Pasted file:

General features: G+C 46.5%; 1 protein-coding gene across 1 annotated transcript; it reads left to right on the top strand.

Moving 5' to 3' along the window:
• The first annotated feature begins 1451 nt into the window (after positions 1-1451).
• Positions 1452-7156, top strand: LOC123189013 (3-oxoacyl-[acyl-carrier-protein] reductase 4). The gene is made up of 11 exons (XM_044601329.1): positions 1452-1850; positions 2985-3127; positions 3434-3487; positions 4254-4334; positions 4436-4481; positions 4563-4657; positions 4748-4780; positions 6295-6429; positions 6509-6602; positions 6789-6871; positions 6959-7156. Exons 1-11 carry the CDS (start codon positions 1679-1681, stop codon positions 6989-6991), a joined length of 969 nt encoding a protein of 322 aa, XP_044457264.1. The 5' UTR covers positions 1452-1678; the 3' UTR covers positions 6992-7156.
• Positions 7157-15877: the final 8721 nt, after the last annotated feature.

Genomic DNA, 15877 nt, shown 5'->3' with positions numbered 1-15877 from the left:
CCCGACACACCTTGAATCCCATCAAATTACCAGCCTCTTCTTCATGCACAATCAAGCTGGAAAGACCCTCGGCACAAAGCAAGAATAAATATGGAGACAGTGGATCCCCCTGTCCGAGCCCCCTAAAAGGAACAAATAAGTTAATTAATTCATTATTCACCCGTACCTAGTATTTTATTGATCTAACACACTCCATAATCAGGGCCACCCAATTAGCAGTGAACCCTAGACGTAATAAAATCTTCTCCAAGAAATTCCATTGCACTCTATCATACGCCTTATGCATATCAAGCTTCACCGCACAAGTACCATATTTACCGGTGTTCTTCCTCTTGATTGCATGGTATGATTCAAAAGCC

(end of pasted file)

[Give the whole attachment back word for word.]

General features: G+C 46.5%; 1 protein-coding gene across 1 annotated transcript; it reads left to right on the top strand.

Moving 5' to 3' along the window:
• The first annotated feature begins 1451 nt into the window (after positions 1-1451).
• Positions 1452-7156, top strand: LOC123189013 (3-oxoacyl-[acyl-carrier-protein] reductase 4). The gene is made up of 11 exons (XM_044601329.1): positions 1452-1850; positions 2985-3127; positions 3434-3487; positions 4254-4334; positions 4436-4481; positions 4563-4657; positions 4748-4780; positions 6295-6429; positions 6509-6602; positions 6789-6871; positions 6959-7156. Exons 1-11 carry the CDS (start codon positions 1679-1681, stop codon positions 6989-6991), a joined length of 969 nt encoding a protein of 322 aa, XP_044457264.1. The 5' UTR covers positions 1452-1678; the 3' UTR covers positions 6992-7156.
• Positions 7157-15877: the final 8721 nt, after the last annotated feature.

Genomic DNA, 15877 nt, shown 5'->3' with positions numbered 1-15877 from the left:
CCCGACACACCTTGAATCCCATCAAATTACCAGCCTCTTCTTCATGCACAATCAAGCTGGAAAGACCCTCGGCACAAAGCAAGAATAAATATGGAGACAGTGGATCCCCCTGTCCGAGCCCCCTAAAAGGAACAAATAAGTTAATTAATTCATTATTCACCCGTACCTAGTATTTTATTGATCTAACACACTCCATAATCAGGGCCACCCAATTAGCAGTGAACCCTAGACGTAATAAAATCTTCTCCAAGAAATTCCATTGCACTCTATCATACGCCTTATGCATATCAAGCTTCACCGCACAAGTACCATATTTACCGGTGTTCTTCCTCTTGATTGCATGGTATGATTCAAAAGCC